Shopping in the early 20th century
By the webmaster’s mother, 1906-2002 based on her experiences as a child in north London
We paid in pounds, shillings and pence, i.e.£-s-d. In practice, though, most things we ever bought in the early 1900s only cost a few coppers. More expensive things were normally priced at a penny below the next shilling. For how these prices were displayed in shop windows, written in handwriting and pronounced, see the separate pages.
Women shopped locally when I was a child in the early 1900s, and I sometimes went with my mother to our local shops in Edmonton. (Never with my father, as it was unheard of for men to be seen doing women's work.)
Why shopping took such a long time
There were no supermarkets to sell everything in one visit. So we had to go to all sorts if different shops - see the side menu. So shopping was a lengthy business. This was especially so because even everyone was served individually and had to wait while the shopkeeper went to get or took out every single item. Also many of the goods had to be weighed out and wrapped for each customer, and social chit-chat was expected. It was, though, quite interesting for me to stand and watch the shopkeepers rapidly manipulating the weights on the scales as we waited in turn to be served. They did it so quickly and they always seemed to get nearly right just from size alone.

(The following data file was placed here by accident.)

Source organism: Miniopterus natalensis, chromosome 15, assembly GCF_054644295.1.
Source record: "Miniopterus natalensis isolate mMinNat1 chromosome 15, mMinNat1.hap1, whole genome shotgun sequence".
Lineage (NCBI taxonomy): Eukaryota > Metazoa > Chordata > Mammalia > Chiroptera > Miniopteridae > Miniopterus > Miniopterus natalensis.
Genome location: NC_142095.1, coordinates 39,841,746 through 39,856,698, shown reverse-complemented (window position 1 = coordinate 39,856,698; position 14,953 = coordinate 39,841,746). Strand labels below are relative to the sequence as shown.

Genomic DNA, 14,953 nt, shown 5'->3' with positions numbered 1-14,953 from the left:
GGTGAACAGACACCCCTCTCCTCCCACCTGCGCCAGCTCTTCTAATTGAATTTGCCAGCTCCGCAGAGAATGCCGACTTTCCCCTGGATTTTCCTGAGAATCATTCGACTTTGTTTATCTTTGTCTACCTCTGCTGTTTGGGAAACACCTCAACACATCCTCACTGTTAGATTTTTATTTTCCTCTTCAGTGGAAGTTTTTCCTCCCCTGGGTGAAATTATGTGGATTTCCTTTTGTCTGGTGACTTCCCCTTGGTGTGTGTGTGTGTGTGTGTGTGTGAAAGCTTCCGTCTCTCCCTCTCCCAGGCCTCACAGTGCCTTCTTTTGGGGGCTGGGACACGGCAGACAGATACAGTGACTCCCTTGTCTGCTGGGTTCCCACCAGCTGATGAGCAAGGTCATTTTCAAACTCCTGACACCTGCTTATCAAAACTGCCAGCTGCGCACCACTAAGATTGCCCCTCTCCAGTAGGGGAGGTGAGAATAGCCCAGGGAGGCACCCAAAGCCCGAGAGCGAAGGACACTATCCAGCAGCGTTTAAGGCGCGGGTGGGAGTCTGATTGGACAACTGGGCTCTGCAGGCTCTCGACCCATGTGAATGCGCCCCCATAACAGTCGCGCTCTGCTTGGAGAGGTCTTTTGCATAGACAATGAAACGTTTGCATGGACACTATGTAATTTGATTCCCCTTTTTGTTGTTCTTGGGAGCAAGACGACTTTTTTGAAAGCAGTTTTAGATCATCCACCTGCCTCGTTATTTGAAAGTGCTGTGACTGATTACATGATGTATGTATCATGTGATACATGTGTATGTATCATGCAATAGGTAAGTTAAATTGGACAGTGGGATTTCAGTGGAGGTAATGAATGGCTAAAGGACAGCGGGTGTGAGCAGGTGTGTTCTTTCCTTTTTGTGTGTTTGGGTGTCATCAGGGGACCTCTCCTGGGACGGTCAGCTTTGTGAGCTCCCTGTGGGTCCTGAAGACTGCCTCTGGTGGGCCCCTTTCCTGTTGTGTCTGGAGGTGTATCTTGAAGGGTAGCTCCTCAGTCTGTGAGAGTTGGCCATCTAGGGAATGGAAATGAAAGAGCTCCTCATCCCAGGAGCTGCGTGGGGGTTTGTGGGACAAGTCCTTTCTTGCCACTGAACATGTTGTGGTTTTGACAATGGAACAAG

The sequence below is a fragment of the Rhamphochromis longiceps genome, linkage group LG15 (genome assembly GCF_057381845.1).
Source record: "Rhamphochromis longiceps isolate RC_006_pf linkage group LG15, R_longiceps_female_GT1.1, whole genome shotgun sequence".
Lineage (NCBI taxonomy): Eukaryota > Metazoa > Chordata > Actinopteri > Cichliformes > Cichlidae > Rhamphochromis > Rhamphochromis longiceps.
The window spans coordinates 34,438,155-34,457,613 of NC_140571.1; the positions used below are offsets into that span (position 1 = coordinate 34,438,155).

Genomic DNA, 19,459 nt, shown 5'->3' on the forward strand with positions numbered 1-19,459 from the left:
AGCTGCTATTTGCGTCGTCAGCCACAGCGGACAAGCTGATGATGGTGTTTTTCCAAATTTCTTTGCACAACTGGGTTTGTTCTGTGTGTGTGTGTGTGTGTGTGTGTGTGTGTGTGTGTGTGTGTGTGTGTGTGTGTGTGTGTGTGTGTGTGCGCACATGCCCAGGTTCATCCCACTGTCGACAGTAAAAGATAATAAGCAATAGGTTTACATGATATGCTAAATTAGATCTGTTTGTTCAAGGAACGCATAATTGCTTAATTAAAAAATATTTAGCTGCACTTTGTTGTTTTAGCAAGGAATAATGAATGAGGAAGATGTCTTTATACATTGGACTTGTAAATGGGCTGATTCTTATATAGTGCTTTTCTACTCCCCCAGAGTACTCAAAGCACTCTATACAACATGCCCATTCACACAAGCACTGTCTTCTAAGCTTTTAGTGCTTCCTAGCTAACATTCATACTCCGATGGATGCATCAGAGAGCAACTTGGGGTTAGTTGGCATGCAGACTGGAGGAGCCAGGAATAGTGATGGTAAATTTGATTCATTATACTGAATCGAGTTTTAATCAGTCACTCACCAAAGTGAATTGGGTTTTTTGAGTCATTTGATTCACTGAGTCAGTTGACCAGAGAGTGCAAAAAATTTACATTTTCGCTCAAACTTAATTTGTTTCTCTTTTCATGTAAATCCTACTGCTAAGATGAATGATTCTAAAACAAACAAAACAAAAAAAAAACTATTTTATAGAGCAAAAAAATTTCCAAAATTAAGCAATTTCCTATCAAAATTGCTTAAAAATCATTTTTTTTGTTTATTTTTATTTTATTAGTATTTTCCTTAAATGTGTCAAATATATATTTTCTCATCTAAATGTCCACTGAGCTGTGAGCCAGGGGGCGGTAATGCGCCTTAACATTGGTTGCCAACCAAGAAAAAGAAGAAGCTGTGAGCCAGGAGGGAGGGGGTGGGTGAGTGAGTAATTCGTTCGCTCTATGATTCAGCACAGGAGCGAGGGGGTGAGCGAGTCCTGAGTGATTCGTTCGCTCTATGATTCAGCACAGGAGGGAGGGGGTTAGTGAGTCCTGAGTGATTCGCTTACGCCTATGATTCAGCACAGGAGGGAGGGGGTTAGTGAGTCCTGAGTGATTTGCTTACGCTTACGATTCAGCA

Why shopping was such hard work
Quite apart from the time that shopping took, it really was physical work. This was because we had no cars to carry our purchases back home, and the wickerwork baskets were heavy even before anything was put in them.
Fortunately it was common for shops to deliver. It was also common to send children on small errands. I often had to go and pick something up when my mother ran out.
How goods were wrapped
In my mother's time in the early 1900s, children's sweets went into a cone of twisted newspaper, but I never saw this.
When shops were open
Why shops stayed open late on Saturdays
Men worked a five and a half day week and were paid on a Saturday morning. After that there was money in people's pockets. So shops would be open till perhaps 8 pm.
whose family owned a greengrocer shop
Although most of the shops were built as shops with flats for the shop keepers above their shops, some shopkeepers opened shops from the front rooms of their Victorian/Edwardian terraced houses - see for example, the photo of the shop front in Leicester.